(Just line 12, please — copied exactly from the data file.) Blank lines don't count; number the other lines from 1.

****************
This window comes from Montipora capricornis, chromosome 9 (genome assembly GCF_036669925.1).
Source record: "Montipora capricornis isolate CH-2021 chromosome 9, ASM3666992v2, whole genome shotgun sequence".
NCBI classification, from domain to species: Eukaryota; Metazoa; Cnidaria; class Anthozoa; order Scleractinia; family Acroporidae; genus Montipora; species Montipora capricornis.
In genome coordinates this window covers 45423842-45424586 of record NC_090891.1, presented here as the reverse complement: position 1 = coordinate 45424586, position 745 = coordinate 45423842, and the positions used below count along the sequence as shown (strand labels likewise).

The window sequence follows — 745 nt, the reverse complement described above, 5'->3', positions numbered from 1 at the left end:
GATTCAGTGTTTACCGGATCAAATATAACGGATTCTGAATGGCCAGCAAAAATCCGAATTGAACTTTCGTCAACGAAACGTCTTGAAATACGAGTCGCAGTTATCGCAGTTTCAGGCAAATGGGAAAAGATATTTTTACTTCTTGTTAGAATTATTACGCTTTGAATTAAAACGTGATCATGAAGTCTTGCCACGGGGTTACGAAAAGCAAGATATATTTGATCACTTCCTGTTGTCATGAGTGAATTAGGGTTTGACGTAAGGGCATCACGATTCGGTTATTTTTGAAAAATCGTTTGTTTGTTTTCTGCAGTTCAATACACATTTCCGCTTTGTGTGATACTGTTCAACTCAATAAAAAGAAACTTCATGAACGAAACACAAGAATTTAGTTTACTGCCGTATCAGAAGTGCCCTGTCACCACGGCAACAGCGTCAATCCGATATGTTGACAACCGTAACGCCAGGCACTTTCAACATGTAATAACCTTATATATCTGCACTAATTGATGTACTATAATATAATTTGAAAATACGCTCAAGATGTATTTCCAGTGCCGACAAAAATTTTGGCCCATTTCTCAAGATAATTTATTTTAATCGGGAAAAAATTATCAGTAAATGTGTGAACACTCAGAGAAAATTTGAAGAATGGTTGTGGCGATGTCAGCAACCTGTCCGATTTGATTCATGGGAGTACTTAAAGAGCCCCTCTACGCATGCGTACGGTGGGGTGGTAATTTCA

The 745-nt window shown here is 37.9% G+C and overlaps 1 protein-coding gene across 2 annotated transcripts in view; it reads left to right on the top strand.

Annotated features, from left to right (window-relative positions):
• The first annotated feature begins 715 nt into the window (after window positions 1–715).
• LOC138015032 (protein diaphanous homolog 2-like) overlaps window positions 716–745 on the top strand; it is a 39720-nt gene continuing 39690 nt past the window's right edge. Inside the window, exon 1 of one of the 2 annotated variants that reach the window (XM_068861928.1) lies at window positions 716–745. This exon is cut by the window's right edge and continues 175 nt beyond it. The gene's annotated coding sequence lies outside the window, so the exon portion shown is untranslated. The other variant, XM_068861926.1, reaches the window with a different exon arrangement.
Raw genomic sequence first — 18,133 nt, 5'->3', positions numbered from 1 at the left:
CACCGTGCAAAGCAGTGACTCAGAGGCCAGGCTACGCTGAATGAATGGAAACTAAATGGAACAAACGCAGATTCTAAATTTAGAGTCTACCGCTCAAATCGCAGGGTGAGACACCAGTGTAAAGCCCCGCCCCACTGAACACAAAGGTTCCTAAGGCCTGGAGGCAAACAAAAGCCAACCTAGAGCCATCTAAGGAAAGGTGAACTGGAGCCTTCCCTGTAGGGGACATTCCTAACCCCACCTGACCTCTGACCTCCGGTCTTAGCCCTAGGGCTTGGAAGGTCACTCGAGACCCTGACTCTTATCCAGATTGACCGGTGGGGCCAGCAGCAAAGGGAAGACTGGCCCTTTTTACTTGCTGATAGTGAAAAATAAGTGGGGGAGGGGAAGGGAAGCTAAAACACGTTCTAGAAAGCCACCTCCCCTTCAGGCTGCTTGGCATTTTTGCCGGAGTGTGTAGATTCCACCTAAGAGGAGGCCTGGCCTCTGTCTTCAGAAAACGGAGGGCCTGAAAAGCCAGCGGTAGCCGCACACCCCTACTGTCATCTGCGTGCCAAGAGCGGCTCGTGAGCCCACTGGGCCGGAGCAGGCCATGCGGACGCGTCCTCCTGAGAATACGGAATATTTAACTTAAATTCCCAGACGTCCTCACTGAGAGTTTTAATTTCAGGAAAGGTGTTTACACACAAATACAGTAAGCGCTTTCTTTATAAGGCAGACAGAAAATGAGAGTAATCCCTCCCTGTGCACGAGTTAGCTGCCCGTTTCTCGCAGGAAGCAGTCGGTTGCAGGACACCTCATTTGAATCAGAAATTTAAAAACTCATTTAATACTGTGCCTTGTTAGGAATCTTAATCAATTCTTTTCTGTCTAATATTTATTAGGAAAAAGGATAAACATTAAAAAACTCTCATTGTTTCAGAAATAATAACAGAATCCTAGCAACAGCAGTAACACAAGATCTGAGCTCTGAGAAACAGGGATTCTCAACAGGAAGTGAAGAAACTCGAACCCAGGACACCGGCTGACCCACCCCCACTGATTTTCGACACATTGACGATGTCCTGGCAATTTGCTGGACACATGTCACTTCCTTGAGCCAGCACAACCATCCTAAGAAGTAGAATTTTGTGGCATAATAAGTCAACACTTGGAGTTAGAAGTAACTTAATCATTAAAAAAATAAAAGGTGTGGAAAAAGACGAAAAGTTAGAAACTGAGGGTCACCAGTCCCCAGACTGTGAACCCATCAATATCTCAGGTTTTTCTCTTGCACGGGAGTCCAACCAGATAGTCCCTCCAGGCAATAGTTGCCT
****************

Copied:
CACCGTGCAAAGCAGTGACTCAGAGGCCAGGCTACGCTGAATGAATGGAAACTAAATGGAACAAACGCAGATTCTAAATTTAGAGTCTACCGCTCAAATCGCAGGGTGAGACACCAGTGTAAAGCCCCGCCCCACTGAACACAAAGGTTCCTAAGGCCTGGAGGCAAACAAAAGCCAACCTAGAGCCATCTAAGGAAAGGTGAACTGGAGCCTTCCCTGTAGGGGACATTCCTAACCCCACCTGACCTCTGACCTCCGGTCTTAGCCCTAGGGCTTGGAAGGTCACTCGAGACCCTGACTCTTATCCAGATTGACCGGTGGGGCCAGCAGCAAAGGGAAGACTGGCCCTTTTTACTTGCTGATAGTGAAAAATAAGTGGGGGAGGGGAAGGGAAGCTAAAACACGTTCTAGAAAGCCACCTCCCCTTCAGGCTGCTTGGCATTTTTGCCGGAGTGTGTAGATTCCACCTAAGAGGAGGCCTGGCCTCTGTCTTCAGAAAACGGAGGGCCTGAAAAGCCAGCGGTAGCCGCACACCCCTACTGTCATCTGCGTGCCAAGAGCGGCTCGTGAGCCCACTGGGCCGGAGCAGGCCATGCGGACGCGTCCTCCTGAGAATACGGAATATTTAACTTAAATTCCCAGACGTCCTCACTGAGAGTTTTAATTTCAGGAAAGGTGTTTACACACAAATACAGTAAGCGCTTTCTTTATAAGGCAGACAGAAAATGAGAGTAATCCCTCCCTGTGCACGAGTTAGCTGCCCGTTTCTCGCAGGAAGCAGTCGGTTGCAGGACACCTCATTTGAATCAGAAATTTAAAAACTCATTTAATACTGTGCCTTGTTAGGAATCTTAATCAATTCTTTTCTGTCTAATATTTATTAGGAAAAAGGATAAACATTAAAAAACTCTCATTGTTTCAGAAATAATAACAGAATCCTAGCAACAGCAGTAACACAAGATCTGAGCTCTGAGAAACAGGGATTCTCAACAGGAAGTGAAGAAACTCGAACCCAGGACACCGGCTGACCCACCCCCACTGATTTTCGACACATTGACGATGTCCTGGCAATTTGCTGGACACATGTCACTTCCTTGAGCCAGCACAACCATCCTAAGAAGTAGAATTTTGTGGCATAATAAGTCAACACTTGGAGTTAGAAGTAACTTAATCATTAAAAAAATAAAAGGTGTGGAAAAAGACGAAAAGTTAGAAACTGAGGGTCACCAGTCCCCAGACTGTGAACCCATCAATATCTCAGGTTTTTCTCTTGCACGGGAGTCCAACCAGATAGTCCCTCCAGGCAATAGTTGCCT